Regardless, even amidst the awe-inspiring level of obscurity surrounding this sort of festival, let us bear witness to those who consistently bring about the miracle of yearly attendance.
This year, entry polls tallied attendants hailing from 44 American states and international visitors from Australia, Belize, Brazil, Canada, Denmark, England, France, Germany, New Zealand, Norway, and Sweden among others, despite overall attendance being largely down compared to the last several years. Racially the group skews vastly Caucasian with fairly few but consistent exceptions, and males tend to have a small but noticeable hedge over females in terms of players, the reverse is true for dancers. Politically — using an entirely unscientific barometer of “Coexist,” “Support Local Food,” “Stop Mountain Top Removal,” and “Obama Biden 2008” bumper stickers, mind you — Clifftop attracts a left-leaning demographic. Remember those yoga classes? This is a fact often taken as somewhat of a surprise to outsiders, particularly given the more pernicious and lingering connotations of isolation-borne backwardness and stubborn conservativism tied to Appalachian culture as a whole. In any case, this leftist tendency is seemingly true for most every other old time festival across the board. Interestingly enough to the subculture neophyte, this is not at all the case for bluegrass gatherings, which tend to pull a conservative-leaning demographic, despite being a much more recent musical phenomenon altogether. Go figure.
As for age, the crowd is a thorough mix — from long-time West Virginia fiddlers and patriarchs like Lester McCumbers, possibly closest to the genre’s 1920s canonization and now in their 90s, to ‘second-generationers’ mostly in their 50s like Mike Seeger, Bruce Molsky, or Rafe Stefanini, to a fairly large number of new players now in their early-to-mid 20s. From what I can gather from my own observations and personal experience, at least half of this younger group seem to have at least one family member firmly rooted within the aforementioned middle group — likely latent products of the folk revival of the 60s and early 70s. This connection for me is my father, who persuaded me at sixteen to learn claw-hammer banjo, himself being a contest-winning banjo player at Uncle Dave Macon Days (another old time gathering) from way back in 1981. We drove here together.
Clifftop, like old time music itself then, straddles a balance between being intimately tied to place, perpetuated by strong familial connections and local Appalachian traditions, e.g. West Virginia’s Hammons family, while at the same time being deeply reliant upon much broader influences for both its birth as well as its future. Claw-hammer style banjo for instance, the predominate Appalachian banjo right-hand technique, comes directly from much earlier West African styles of gourd-based playing brought and spread throughout the region by slaves. This lower-register, deeply rhythmic banjo playing would eventually intermingle and accompany the higher, more melodic ranges of English, Scotch-Irish traditional ballads and fiddle playing to create a distinctly North American hybrid by the early 19th century, or traditional Appalachian music as it is known today. Functioning originally as dance accompaniment, the music played at Clifftop reveals the same basic structure that preceded it two centuries ago — the fiddle beginning and carrying the melodic center of each tune, followed by the banjo, guitar, and bass in repetitive building blocks of two, three, or four parts. Using this old time, “A-B” structure, players are generally able to learn, comprehend, and repeat tunes exceptionally fast, while song lengths can also be stretched ad infinitum or ad nauseum, depending on your perspective. For the sake of practicality, this means tunes can be tailored to accompany just the right length for any given square dance, buck dance, or contra dance — the fiddler’s universal sign for the end of which simply being a raised leg.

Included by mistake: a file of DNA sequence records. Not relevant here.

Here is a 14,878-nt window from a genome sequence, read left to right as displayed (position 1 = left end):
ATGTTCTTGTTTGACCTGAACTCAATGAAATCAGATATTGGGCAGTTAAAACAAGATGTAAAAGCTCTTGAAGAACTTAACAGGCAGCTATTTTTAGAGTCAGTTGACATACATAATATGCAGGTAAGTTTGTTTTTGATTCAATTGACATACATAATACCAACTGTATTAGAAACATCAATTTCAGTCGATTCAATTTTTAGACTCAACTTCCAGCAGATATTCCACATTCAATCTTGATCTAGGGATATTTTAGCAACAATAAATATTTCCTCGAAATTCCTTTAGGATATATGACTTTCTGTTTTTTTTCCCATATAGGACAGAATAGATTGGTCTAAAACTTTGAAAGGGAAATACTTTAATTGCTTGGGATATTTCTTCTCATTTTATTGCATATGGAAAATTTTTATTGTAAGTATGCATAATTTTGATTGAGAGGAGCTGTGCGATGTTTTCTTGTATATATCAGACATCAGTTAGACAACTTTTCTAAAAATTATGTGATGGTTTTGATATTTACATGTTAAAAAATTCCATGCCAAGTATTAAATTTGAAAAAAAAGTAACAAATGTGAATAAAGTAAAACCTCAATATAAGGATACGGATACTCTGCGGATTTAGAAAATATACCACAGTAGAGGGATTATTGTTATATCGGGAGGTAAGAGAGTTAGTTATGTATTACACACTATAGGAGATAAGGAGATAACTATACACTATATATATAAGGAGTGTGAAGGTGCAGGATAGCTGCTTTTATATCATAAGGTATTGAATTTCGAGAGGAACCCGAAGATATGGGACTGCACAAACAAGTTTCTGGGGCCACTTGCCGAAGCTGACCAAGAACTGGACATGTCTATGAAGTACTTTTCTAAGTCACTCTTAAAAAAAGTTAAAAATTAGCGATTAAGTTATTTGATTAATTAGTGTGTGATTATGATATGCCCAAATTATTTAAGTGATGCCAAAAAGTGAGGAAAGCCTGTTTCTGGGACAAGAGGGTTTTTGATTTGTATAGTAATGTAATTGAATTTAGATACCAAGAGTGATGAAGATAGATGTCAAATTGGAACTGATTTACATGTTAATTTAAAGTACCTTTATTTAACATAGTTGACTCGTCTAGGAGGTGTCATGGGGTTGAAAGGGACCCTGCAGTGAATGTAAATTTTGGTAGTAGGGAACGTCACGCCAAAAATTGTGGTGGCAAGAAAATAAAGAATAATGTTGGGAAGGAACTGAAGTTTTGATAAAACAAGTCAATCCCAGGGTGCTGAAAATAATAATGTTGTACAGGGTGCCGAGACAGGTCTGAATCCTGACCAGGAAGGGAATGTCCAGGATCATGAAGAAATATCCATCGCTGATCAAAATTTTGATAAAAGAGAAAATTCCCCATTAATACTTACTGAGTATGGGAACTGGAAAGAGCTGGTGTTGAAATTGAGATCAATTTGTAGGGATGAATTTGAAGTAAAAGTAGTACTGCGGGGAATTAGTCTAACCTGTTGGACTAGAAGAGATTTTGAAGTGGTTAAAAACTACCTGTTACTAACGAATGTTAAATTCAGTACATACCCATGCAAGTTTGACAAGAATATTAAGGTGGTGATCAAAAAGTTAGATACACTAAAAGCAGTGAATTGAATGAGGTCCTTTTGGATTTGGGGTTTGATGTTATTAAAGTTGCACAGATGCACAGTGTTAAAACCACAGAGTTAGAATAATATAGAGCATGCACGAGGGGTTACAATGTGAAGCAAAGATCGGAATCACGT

Though written music certainly does exist for some of the most popular and beginner-friendly tunes like “Soldier’s Joy,” “Old Joe Clark,” “Ida Red,” “Angeline the Baker,” or “Forked Deer,” paper notation is almost entirely eschewed in favor of picking out melodies out by ear, which remains the standard means of melody learning and transfer today. I assume a large part of this comes from the early rural status quos of traditional Appalachian music’s inception, but I’ve also heard it convincingly argued that Appalachian fiddle styles simply cannot be effectively translated given the inborn complications of fiddle cross-tuning, droning, sliding, improvising, and playing “crooked” within irregular time signatures. (See “Tennessee Mountain Fox Chase,” “Elzic’s Farewell,” “Lost Indian,” “Yew Piney Mountain,” or Eck Robertson’s “Say Old Man Can You Play the Fiddle?”). My last guess is this lack of notation could now simply be a point of subcultural pride. More classically bent violinists are referred to as being ‘paper-trained’ within trad purist circles, the phrase more often than not parenthetically wedged between knowing chuckles, sidelong grins, and maybe a soft elbow to the ribs. Yes, old time musicians can be cliquey, at times rivaling middle-school tier precedents.
As a result, the more subtle parts of countless tunes are ever-evolving right along with any given individual’s take — a combination of tradition and personal flair. Thus, festivals like Clifftop serve a practical and irreplaceable role in perpetuating this deeply social form of music, a music which sits atop the precarious perches of both “Art” and “Tradition.” Though notably boosted with the advent of internet mediums like YouTube, which has become an enormous learning tool in its own right, in-person group playing remains the most preferred and effective pedagogy. On any given stroll through the campgrounds, you’ll notice a number of younger musicians with an instrument case in one hand and a small, battery-powered audio recorder in the other to play back later. This combination of self-directed YouTube exploration, with the occasional in-town weekly jam and collaborative festival gathering, appears to be the most common paradigm by which players progress here at Clifftop.